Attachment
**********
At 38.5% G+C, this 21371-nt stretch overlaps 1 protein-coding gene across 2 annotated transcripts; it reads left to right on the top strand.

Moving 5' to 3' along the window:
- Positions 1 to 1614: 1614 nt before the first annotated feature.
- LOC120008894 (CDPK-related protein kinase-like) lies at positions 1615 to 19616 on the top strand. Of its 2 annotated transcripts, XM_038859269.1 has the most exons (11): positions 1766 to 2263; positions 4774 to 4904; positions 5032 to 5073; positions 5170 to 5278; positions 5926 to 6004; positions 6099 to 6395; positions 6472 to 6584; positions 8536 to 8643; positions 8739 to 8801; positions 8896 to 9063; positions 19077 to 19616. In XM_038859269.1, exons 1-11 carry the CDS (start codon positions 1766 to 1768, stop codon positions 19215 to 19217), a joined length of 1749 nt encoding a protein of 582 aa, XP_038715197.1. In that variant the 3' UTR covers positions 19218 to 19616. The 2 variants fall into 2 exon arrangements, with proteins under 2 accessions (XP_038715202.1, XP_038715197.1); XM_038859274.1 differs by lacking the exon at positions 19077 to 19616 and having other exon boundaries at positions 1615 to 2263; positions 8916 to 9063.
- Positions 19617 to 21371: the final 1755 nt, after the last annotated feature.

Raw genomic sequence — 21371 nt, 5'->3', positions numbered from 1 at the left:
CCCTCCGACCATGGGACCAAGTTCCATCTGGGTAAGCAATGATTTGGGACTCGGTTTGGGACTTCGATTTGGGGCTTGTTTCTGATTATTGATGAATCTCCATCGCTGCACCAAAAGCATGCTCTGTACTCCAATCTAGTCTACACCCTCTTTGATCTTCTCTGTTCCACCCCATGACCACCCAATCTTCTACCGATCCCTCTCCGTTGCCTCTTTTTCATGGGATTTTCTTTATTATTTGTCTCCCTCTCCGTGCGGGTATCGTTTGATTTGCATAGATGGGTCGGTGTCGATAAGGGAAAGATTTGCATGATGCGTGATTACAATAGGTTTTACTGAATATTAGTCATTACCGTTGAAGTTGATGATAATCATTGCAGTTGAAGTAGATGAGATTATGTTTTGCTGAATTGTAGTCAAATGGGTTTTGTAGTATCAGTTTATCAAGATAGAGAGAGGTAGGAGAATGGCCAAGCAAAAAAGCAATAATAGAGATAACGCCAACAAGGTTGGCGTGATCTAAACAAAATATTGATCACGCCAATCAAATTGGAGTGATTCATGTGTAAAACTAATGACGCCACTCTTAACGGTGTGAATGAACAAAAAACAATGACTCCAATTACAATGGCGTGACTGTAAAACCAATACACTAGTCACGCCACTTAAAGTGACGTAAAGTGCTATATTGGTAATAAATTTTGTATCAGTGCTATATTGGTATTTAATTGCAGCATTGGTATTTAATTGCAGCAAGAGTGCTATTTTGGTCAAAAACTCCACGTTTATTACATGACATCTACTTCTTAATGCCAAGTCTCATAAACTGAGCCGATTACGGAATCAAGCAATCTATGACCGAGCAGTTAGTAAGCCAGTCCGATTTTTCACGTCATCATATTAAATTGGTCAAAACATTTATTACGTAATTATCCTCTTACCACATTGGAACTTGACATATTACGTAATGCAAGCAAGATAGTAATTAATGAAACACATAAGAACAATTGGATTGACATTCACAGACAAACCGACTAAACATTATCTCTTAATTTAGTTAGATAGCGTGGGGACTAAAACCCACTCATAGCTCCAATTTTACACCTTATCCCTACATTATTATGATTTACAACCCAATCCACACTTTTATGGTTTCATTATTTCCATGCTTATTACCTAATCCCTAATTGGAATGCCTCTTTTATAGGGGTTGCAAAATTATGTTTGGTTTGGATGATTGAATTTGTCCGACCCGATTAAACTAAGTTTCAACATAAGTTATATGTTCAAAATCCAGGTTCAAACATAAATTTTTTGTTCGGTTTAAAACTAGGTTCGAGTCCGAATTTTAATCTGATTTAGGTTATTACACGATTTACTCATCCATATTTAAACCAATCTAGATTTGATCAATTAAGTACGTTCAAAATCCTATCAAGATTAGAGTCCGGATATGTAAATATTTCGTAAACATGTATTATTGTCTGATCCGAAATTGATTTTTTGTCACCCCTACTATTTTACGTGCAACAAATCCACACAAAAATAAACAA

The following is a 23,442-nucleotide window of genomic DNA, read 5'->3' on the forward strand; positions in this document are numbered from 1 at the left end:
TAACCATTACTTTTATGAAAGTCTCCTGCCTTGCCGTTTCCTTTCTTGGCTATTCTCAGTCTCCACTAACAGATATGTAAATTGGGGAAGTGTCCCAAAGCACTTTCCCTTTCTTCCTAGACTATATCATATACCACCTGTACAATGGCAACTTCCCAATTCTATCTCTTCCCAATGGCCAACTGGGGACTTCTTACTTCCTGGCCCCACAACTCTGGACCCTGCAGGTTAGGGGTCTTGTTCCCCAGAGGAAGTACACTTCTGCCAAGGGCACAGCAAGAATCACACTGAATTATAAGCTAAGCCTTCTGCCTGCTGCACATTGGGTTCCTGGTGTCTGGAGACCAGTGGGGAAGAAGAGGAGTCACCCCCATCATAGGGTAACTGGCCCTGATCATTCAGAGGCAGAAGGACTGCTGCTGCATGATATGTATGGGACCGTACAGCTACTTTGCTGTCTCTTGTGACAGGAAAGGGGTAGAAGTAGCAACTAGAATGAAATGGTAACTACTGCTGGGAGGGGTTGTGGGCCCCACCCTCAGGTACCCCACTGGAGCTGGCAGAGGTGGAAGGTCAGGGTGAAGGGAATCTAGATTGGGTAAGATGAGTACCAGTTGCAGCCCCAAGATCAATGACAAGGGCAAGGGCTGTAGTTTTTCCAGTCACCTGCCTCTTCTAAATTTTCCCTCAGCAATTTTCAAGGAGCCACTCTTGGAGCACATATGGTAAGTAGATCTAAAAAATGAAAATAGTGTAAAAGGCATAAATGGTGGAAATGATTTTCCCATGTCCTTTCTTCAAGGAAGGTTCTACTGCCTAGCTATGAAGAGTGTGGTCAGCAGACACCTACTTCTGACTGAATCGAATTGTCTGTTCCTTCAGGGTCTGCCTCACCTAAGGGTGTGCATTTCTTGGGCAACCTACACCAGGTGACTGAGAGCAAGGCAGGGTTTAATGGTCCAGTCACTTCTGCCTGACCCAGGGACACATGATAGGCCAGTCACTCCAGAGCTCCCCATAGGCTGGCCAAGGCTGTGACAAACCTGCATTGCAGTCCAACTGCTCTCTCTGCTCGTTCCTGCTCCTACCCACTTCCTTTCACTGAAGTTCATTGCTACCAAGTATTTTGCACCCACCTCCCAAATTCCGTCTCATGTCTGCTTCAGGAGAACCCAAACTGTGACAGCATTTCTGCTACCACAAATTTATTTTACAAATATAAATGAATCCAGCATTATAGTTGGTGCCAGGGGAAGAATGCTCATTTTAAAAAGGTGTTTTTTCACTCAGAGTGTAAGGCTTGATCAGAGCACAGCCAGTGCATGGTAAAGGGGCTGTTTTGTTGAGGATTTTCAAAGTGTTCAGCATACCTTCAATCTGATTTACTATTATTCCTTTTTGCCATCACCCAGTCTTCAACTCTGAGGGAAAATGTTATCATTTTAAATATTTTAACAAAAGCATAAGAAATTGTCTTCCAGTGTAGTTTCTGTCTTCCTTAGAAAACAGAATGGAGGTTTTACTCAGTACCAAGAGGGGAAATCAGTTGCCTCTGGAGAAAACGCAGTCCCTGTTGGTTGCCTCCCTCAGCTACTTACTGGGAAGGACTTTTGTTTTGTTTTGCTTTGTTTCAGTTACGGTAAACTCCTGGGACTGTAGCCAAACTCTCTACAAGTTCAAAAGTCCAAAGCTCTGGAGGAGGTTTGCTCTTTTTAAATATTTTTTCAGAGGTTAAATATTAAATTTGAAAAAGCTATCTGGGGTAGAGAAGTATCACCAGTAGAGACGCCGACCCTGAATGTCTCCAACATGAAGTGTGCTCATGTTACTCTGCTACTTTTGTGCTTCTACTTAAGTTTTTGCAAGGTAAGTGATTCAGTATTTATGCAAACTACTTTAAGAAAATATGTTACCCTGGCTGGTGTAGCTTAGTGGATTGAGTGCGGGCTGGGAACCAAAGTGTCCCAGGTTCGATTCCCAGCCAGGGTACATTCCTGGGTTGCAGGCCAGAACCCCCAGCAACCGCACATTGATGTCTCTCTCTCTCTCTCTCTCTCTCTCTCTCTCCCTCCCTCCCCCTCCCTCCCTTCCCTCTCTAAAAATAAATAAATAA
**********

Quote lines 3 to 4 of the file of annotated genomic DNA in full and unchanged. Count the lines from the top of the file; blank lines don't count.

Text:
- Positions 1 to 1614: 1614 nt before the first annotated feature.
- LOC120008894 (CDPK-related protein kinase-like) lies at positions 1615 to 19616 on the top strand. Of its 2 annotated transcripts, XM_038859269.1 has the most exons (11): positions 1766 to 2263; positions 4774 to 4904; positions 5032 to 5073; positions 5170 to 5278; positions 5926 to 6004; positions 6099 to 6395; positions 6472 to 6584; positions 8536 to 8643; positions 8739 to 8801; positions 8896 to 9063; positions 19077 to 19616. In XM_038859269.1, exons 1-11 carry the CDS (start codon positions 1766 to 1768, stop codon positions 19215 to 19217), a joined length of 1749 nt encoding a protein of 582 aa, XP_038715197.1. In that variant the 3' UTR covers positions 19218 to 19616. The 2 variants fall into 2 exon arrangements, with proteins under 2 accessions (XP_038715202.1, XP_038715197.1); XM_038859274.1 differs by lacking the exon at positions 19077 to 19616 and having other exon boundaries at positions 1615 to 2263; positions 8916 to 9063.